Use this URL to cite or link to this record in EThOS: https://ethos.bl.uk/OrderDetails.do?uin=uk.bl.ethos.754269
Title: Understanding the situation of learner autonomy within the context of higher education in Kurdistan-Iraq
Author: Hamad, Karmand Abdulla
ISNI:       0000 0004 7427 3239
Awarding Body: University of Exeter
Current Institution: University of Exeter
Date of Award: 2018
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Abstract:
Learner autonomy has been recognised as a desirable educational goal, especially within the domains of adult and higher education. Whereas this has led to a growing body of research addressing learner autonomy across different educational and cultural contexts, there are still contexts, including Kurdistan-Iraq (i.e. the context of this research), which have remained under-researched. On that account, researchers (e.g. Dickinson, 1996; Little, 1999; Palfreyman, 2003; Usuki, 2007) encourage examining learner autonomy within such settings. This research, therefore, was an attempt to understand the realities and complexities of the situation of learner autonomy within a public institution of higher education in Kurdistan-Iraq. To achieve that, this research included students, teachers and senior administrators as participants assuming that these are the major interacting parties that could influence and determine the overall situation of learner autonomy. This study adopted a qualitative case study design within which multiple methods of data collection were used. The data was obtained through classroom observations, focus groups with thirty-four students divided among six groups and interviews with six teachers and five senior administrators. The sample of students, teachers and senior administrators was drawn from five different academic disciplines, namely English, Kurdish, Law, Psychology and Biology across the four distinct existing faculties. The findings generally showed an unsatisfactory situation of learner autonomy within this specific context and there emerged multiple personal, pedagogical, institutional and socio-cultural constraints which altogether seemed to pose serious challenges to the exercise and development of learner autonomy. Apart from that, students turned out to be relatively more autonomous compared to their previous educational experiences and there appeared to be certain behaviours and practices not just among students as a manifestation of their autonomy but also on the part of teachers towards encouraging the sense of autonomy and responsibility among students. However, these autonomous and autonomy-supportive practices and behaviours seemed to be confined to ‘isolated individual efforts’ of some students and teachers which implies that no systematic institutional attempts were present to promote autonomy or at least to create a conducive environment within which autonomy could flourish or be exercised. The findings also indicated that the autonomous behaviours and autonomy-supportive practices appeared to mainly circulate within the non-political form of autonomy which tends to focus on personal learning gains and lack a political dimension which concerns with the need for autonomous capacities to resurge within the social and political life to serve the public good. This seemed to reflect the interpretations and values the participants associated with learner autonomy which were significantly oriented towards the non-political variant of autonomy. This study, therefore, points to the need of further research, particularly action research, aiming at promoting the political understanding of autonomy.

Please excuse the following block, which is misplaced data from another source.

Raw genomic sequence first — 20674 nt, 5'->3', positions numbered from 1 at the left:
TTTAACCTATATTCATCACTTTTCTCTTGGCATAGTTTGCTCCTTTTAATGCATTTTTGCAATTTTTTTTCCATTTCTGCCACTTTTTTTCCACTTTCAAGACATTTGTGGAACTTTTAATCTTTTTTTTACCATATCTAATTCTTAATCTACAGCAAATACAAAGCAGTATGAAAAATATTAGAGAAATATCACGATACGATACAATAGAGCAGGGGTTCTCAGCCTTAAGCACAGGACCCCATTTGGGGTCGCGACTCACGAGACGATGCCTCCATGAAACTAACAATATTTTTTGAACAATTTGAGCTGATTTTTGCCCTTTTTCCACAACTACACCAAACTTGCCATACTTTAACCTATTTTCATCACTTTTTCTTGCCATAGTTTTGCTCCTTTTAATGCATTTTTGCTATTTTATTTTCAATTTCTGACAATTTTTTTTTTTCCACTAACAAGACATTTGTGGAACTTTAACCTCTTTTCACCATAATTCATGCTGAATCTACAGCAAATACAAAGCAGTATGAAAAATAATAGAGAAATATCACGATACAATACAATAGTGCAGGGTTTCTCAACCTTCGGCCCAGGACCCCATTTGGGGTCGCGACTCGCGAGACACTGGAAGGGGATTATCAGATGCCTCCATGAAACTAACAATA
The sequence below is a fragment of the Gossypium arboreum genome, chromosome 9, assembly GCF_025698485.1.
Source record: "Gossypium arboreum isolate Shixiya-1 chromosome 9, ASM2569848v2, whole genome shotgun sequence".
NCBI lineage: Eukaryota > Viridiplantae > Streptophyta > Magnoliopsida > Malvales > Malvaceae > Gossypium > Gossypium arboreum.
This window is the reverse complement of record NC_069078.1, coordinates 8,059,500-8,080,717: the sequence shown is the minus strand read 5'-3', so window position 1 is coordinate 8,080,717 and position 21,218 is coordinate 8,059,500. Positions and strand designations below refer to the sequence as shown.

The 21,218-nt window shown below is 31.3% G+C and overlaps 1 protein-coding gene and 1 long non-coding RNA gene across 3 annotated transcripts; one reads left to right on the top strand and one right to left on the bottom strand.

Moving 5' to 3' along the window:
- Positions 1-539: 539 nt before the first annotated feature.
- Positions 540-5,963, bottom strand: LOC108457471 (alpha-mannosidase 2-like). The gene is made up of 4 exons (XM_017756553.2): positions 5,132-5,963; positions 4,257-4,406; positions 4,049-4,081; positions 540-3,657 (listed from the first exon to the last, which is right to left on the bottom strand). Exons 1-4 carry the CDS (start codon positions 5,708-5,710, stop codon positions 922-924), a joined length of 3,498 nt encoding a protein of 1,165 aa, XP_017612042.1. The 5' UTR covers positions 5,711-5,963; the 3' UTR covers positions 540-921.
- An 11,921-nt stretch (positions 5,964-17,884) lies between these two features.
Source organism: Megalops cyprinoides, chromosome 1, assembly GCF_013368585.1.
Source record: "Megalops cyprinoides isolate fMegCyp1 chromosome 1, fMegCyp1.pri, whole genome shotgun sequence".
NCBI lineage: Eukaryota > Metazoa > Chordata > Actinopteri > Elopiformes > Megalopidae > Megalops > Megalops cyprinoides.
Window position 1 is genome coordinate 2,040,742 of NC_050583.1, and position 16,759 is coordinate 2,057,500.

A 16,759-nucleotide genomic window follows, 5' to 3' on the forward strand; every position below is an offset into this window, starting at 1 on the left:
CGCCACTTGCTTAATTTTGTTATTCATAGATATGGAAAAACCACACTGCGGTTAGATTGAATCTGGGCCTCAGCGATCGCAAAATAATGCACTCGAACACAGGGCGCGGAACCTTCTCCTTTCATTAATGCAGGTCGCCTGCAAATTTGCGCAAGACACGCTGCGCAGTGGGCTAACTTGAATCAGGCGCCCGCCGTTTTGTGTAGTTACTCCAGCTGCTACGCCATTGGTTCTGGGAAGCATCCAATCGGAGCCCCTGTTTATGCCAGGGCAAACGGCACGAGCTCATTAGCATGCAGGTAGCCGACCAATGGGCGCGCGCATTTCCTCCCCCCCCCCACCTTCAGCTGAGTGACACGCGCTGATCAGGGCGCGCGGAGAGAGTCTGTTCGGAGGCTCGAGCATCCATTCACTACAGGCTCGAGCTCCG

Supervisor: Durrant, Philip Sponsor: Not available
Qualification Name: Thesis (Ed.D.) Qualification Level: Doctoral
EThOS ID: uk.bl.ethos.754269  DOI: Not available
Keywords: learner autonomy ; higher education ; critical pedagogy
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